7002 – Linux Security: Got Wurzel

02 Dec 2015
CTF: Hacking Lab
Link to challenge:
Date Completed: 02 December 2015

I log into the system to discover I am in a restricted shell.
Some testing reveals I can run commands like ls but cannot run cat etc.
I realise that I can use the /  character in arguments but not in the command name.
So I can’t call any commands by path.

Thus I can only execute commands in the local ./bin directory.
Lets see what is in the directory:

Okay so I can run these three commands. They behave as expected.

I look around the machine and notice a directory /home/restricted  which my user restricted1 also owns but this is simply a copy of the /home/restricted1  directory and thus a dead end.

I then realise that /home/restricted1/ping  is world writeable.
I can thus use tee and echo to write whatever I want to it.
Initially I wrote shell code to the program but this is an issue as it would not spawn a shell in POSIX mode but rather console mode.

Instead I use the flowing commands:

Then I run the ping program and a (regular) shell is spawned.
I am no longer in a restricted shell.

I set my ENV path so I don’t have to specify full paths to programs:

Now I need to escalate privileges from my regular shell.
I try to find world writeable files.

I run:

And keep the results in mind as I explore other things.

I check many things, one of them being the /etc/  directory for cron jobs.
I see that the  cron.minutely directory contains one program mtr that runs every minute but it is not world writeable.
I still check the file using:

It turns out that /usr/bin/mtr-check  is called as part of this cronjob.

I check my list from before to discover that this particular file happens to be world writeable!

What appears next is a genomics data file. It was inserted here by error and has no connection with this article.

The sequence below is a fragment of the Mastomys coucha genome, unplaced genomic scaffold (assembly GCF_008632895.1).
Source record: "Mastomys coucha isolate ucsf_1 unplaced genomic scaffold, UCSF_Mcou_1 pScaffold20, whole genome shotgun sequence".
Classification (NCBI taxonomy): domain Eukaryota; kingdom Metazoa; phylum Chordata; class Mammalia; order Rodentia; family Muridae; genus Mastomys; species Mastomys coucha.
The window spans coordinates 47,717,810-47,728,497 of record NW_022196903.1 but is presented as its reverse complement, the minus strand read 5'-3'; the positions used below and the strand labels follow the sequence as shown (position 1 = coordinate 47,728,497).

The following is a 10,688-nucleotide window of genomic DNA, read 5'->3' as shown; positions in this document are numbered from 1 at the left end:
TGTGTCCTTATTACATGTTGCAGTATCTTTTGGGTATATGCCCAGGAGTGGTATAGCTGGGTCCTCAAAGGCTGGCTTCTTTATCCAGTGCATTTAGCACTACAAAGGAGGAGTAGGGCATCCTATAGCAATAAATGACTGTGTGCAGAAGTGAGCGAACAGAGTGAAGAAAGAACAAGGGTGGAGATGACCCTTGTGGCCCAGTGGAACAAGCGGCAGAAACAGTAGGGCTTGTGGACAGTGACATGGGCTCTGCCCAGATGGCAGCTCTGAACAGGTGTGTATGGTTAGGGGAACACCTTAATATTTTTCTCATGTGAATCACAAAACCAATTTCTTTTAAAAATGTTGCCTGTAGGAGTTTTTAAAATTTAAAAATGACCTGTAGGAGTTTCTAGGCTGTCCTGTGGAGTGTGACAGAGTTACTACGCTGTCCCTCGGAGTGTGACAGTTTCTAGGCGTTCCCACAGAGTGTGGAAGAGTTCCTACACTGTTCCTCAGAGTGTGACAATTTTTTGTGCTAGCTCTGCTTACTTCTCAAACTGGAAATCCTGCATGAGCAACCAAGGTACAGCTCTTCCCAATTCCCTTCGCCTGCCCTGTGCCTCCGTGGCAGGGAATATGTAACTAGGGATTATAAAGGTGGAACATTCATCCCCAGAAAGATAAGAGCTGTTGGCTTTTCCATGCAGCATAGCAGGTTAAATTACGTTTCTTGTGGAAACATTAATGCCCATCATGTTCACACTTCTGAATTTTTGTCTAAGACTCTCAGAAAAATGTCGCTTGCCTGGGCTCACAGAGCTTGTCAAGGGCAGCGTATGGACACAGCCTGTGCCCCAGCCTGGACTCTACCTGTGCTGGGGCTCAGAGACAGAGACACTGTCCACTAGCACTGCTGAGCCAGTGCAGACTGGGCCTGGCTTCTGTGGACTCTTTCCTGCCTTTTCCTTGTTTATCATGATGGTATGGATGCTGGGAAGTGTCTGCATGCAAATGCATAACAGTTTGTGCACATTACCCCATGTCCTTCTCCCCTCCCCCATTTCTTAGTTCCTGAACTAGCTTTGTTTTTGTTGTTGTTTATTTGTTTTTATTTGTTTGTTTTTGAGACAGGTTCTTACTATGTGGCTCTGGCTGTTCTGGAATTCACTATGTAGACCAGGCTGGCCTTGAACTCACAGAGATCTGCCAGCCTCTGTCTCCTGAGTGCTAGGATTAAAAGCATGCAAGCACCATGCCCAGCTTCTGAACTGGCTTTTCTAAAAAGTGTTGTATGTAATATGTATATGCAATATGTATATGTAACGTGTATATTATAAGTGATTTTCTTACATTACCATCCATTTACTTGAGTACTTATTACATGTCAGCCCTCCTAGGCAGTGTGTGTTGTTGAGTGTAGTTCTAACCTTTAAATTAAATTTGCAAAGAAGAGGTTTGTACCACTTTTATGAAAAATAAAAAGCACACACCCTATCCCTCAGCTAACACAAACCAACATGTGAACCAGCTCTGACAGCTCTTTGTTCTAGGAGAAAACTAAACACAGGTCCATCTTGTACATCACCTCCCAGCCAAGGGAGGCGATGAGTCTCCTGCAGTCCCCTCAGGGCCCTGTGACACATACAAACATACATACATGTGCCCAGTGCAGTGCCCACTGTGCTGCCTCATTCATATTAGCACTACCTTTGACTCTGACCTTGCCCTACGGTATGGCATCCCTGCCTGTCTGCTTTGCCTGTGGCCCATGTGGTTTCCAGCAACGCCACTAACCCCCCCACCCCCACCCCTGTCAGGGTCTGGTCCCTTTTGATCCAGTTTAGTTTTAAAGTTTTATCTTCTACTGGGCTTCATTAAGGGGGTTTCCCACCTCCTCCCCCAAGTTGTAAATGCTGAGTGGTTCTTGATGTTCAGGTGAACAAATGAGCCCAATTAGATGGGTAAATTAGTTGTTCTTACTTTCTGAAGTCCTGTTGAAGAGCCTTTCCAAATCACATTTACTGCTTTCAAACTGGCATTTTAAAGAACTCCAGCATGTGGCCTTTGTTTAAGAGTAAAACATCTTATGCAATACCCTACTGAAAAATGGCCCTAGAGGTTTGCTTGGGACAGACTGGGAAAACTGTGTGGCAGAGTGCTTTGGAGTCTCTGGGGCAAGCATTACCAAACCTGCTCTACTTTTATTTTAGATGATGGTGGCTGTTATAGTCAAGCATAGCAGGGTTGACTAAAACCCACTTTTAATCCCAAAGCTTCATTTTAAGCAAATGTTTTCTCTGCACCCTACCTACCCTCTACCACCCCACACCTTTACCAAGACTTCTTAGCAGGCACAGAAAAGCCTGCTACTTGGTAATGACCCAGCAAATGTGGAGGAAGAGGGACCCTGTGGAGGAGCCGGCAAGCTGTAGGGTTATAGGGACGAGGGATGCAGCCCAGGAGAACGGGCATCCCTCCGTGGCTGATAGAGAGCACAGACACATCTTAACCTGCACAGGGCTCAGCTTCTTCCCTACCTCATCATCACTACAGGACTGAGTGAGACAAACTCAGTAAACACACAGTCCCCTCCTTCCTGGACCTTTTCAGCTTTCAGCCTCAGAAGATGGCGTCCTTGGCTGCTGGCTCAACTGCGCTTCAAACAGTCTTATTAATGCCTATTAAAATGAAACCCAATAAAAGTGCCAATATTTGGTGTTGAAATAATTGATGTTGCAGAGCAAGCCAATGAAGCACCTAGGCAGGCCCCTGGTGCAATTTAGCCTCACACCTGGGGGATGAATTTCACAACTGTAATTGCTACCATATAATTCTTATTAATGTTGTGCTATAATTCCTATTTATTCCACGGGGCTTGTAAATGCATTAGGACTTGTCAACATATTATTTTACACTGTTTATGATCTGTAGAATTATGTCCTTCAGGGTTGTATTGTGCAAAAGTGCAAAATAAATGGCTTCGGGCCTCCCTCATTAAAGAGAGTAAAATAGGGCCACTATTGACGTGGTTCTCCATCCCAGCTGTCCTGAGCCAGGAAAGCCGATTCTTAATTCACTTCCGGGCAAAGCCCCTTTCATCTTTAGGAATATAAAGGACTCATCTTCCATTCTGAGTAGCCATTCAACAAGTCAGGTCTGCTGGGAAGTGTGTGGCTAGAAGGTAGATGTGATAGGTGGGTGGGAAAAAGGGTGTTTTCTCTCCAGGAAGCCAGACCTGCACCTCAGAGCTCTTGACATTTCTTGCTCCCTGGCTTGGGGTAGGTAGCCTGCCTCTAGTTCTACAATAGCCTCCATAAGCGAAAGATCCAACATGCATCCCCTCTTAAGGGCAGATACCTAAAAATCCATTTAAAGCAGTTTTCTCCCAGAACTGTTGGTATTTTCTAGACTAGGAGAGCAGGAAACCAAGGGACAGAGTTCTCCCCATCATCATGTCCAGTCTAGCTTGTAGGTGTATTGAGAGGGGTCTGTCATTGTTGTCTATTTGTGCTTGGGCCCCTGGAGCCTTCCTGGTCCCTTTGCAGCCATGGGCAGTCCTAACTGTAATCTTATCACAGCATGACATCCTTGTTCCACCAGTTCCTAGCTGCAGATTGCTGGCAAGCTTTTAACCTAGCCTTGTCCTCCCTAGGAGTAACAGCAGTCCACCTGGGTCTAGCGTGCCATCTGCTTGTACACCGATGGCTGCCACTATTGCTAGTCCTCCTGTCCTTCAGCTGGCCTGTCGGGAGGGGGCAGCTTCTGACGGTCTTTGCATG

So we can write any program and it will be executed by root as a cronjob.

We decide to write the following to the file (using echo and file redirection):

Essentially, we are copying /bin/sh  to our directory and setting the flag using chmod 4755 (so we setuid upon execution). So when we run rootbash, it should give us a root shell.

I go drink a cup of water (enough time for the minutely cronjob to run) and come back.
I then see my rootbash program!

I run it and a shell is spawned.

Then I read the file at /root/secret.txt  to capture the flag.

Security Questions:

1. Explain the security problem
The issue here is that I was able to break out of the restricted shell because the /home/restricted1/bin/ping  program was world writeable. If it was not, I wouldn’t be able to leave the restricted shell that way.

Now assume I someone managed to break out of the restricted shell. The second issue is that a cronjob executed by root called a program that was world writeable.

So the issues are simply permission issues.

2. Explain your attack, How you were able to get the /root/secret.txt file
Read above!
In summary, I spawned a shell using the world writeable ping program.
Then I spawned a root shell by executing a cronjob as root which put a copy of /bin/sh  in my directory with the s flag set. With the root shell, I read the secret file.

3. Add some proofing information to your solution (traces, exploit code, gold nugget)
All commands are above.

4. What do you recommend for protection?
Simply fix the permissions of the /home/restricted1/bin/ping  and /usr/bin/mtr-check  so they are not writeable!

No Comments

Posted in Hacking Lab


Leave a Reply